Release Date: Mar 9, 2018
Record label: Domino
Genre(s): Electronic, Alternative/Indie Rock, Alternative Pop/Rock
George Fitzgerald is no stranger to emotive electronic music. His debut album Fading Love was a record immersed in melancholy, a dance record that pulsated throughout living room speakers during the early-hours of 2015. All That Must Be continues where its predecessor left off, but with FitzGerald taking a more organic approach to his song writing - focusing on the piano and blending live sounds with the synthetic beats of his debut.
After living in Berlin for a decade, and following the birth of his daughter, George FitzGerald returned to London, where he had witnessed the development of the dubstep scene during the 2000s. Just as his 2015 full-length debut, Fading Love, was a reaction to a breakup as well as his disillusionment with the club scene, 2018 follow-up All That Must Be further reflects on the producer's various life changes. It's far more upbeat and joyous than its predecessor, but there's still a bittersweet quality, as well as a looming sense of uncertainty over what path his life is taking.
A sophomore album of exploration, fusion, and unity, George FitzGerald's All That Must Be is one of the surprises of the year to date. A beautifully balanced harmony of the influences that he has tapped into in Berlin (his home for the last decade or so) and his newfound home environment of London come together to produce a series of club-worthy tracks that you can enjoy just as much when not intoxicated and sweaty at three o'clock in the morning. Whilst there were hints at this talent on his debut release, 2015's Fading Love, that particular record sold him short and felt like a tentative toe dip into the pool of electronic music.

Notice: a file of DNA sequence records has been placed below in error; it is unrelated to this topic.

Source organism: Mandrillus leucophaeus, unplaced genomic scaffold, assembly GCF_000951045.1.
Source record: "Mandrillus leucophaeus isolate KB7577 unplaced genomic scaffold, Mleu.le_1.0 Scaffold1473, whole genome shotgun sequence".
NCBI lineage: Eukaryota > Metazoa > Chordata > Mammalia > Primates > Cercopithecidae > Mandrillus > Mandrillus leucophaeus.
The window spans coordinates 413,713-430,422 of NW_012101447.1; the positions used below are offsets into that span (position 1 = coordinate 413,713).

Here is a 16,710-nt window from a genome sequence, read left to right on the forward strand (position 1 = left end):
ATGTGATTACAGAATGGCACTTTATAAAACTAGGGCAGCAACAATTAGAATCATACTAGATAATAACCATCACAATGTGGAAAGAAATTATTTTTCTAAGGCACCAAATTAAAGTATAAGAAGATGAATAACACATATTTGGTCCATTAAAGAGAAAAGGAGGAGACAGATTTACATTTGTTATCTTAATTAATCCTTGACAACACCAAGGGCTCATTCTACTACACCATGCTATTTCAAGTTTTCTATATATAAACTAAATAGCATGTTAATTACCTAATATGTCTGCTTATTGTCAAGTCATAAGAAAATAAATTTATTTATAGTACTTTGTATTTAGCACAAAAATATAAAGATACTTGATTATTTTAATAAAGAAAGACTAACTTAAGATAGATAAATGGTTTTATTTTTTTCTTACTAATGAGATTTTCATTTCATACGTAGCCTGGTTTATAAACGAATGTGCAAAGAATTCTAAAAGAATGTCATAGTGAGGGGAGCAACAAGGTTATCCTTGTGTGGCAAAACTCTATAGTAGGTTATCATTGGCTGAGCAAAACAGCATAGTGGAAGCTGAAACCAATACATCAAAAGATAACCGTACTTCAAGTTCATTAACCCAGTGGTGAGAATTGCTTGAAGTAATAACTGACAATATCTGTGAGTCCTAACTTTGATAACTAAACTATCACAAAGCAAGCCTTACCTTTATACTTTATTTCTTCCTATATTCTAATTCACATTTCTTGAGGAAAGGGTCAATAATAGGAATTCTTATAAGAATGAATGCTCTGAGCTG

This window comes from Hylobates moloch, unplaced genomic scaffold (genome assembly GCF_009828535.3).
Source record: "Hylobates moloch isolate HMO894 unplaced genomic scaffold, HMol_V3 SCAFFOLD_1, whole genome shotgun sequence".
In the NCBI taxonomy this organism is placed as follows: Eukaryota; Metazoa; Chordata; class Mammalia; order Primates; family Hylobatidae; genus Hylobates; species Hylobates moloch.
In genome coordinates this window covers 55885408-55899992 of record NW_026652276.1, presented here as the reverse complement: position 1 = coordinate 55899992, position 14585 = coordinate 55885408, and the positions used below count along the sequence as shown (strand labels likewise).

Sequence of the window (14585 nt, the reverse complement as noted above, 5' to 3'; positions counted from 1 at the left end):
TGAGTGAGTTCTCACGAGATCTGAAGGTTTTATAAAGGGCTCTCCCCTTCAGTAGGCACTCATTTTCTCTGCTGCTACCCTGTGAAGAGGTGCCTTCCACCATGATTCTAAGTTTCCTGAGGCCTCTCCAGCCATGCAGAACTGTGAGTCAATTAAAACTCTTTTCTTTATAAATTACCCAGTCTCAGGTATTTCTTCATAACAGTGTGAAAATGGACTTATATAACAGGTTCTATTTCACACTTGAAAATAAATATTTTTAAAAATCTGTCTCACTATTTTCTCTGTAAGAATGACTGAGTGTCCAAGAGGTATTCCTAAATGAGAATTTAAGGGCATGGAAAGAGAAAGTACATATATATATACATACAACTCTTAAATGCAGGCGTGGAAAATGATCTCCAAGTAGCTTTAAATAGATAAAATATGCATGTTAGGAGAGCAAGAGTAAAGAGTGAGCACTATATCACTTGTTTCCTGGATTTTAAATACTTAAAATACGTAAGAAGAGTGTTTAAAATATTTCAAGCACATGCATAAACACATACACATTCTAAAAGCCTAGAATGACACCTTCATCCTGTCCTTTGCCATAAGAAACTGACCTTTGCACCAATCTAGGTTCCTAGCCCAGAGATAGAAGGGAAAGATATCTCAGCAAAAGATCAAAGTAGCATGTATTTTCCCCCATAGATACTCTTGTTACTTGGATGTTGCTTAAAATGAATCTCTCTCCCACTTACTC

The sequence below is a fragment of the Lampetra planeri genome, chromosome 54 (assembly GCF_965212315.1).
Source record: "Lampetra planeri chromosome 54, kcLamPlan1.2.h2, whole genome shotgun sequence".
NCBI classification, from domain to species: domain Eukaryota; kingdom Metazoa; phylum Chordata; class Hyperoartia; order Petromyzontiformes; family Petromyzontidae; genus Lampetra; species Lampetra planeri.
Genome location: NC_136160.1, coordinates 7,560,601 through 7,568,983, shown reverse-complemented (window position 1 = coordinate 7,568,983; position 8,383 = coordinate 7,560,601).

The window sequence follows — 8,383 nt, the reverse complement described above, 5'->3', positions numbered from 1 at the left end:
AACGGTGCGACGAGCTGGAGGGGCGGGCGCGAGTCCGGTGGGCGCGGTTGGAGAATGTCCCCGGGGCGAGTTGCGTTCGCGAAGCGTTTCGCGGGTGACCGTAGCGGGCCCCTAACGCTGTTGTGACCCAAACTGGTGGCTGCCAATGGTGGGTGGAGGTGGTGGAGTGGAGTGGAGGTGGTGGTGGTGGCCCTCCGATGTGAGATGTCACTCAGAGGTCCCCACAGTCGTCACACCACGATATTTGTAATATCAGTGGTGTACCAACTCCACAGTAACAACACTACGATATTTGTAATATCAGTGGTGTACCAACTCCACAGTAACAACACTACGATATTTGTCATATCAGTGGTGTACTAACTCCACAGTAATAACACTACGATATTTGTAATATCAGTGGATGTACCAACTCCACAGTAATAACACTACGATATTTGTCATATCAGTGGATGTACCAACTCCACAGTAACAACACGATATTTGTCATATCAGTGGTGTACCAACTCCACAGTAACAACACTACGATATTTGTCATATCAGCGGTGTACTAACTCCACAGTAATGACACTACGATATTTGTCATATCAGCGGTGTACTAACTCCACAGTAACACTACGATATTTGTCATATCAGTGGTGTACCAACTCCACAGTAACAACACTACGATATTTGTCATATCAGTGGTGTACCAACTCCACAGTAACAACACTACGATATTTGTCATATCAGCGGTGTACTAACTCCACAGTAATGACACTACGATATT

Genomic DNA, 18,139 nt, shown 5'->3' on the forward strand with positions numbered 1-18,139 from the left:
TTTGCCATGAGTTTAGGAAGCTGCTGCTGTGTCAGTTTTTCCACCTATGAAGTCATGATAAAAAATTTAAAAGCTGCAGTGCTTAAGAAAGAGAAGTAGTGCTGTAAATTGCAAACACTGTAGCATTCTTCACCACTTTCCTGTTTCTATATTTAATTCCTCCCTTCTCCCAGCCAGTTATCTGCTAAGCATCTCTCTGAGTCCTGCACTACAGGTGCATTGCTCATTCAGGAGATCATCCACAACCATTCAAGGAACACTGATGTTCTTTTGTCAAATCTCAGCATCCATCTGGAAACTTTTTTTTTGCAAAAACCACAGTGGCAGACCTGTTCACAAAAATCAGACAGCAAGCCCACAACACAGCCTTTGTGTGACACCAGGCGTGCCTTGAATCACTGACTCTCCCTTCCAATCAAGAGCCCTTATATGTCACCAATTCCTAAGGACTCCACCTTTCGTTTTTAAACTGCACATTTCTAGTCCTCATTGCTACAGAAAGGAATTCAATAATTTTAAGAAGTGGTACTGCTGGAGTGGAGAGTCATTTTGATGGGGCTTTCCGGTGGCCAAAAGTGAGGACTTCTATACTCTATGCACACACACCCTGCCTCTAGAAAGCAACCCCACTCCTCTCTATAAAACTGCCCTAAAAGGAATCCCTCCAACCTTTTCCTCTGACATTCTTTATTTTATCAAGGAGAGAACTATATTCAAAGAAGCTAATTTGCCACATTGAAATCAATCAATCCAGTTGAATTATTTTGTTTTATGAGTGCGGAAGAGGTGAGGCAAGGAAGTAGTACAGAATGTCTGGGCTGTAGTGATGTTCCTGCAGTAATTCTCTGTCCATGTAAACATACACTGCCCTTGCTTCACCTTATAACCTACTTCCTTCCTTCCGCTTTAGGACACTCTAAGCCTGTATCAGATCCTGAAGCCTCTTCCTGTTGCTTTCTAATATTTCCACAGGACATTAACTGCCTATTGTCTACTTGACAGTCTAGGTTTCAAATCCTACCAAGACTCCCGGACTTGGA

Following the success of his debut album, Fading Love, London DJ/producer George FitzGerald returns with his long-awaited sophomore album. All That Must Be, a mantra in and of itself, charts an intense two-year period of change in FitzGerald's life. After nearly ten years in Berlin, where he honed his skills and built his reputation as an artist, he abruptly moved back to his hometown of London following the birth of his first child. While some musicians might see this as an opportunity to take a step back or postpone plans, FitzGerald pushed through to deliver some of his best material to date.
The narrative around George FitzGerald's 2015 debut Fading Love described a dance-music insider turning his back on the form. It had all the makings of a "Judas!" moment. The UK producer had gone from club-centric labels (Scuba's Hotflush, Will Saul's Aus) to an imprint of Domino, a fixture of the indie establishment. He'd softened his sound and traded breakdowns and build-ups for more songlike arrangements.
In 2015, George FitzGerald released his first solo LP, Fading Love, a pop house album with crossover appeal, and a big departure from his dance floor-focused work on labels like Hotflush and Aus Music. (At the time, he said the name not only referred to a former flame, but also his receding interest in club music.) The LP found FitzGerald landing on a sound he seemed comfortable with. His latest album, however, suggests that he's become a bit too comfortable.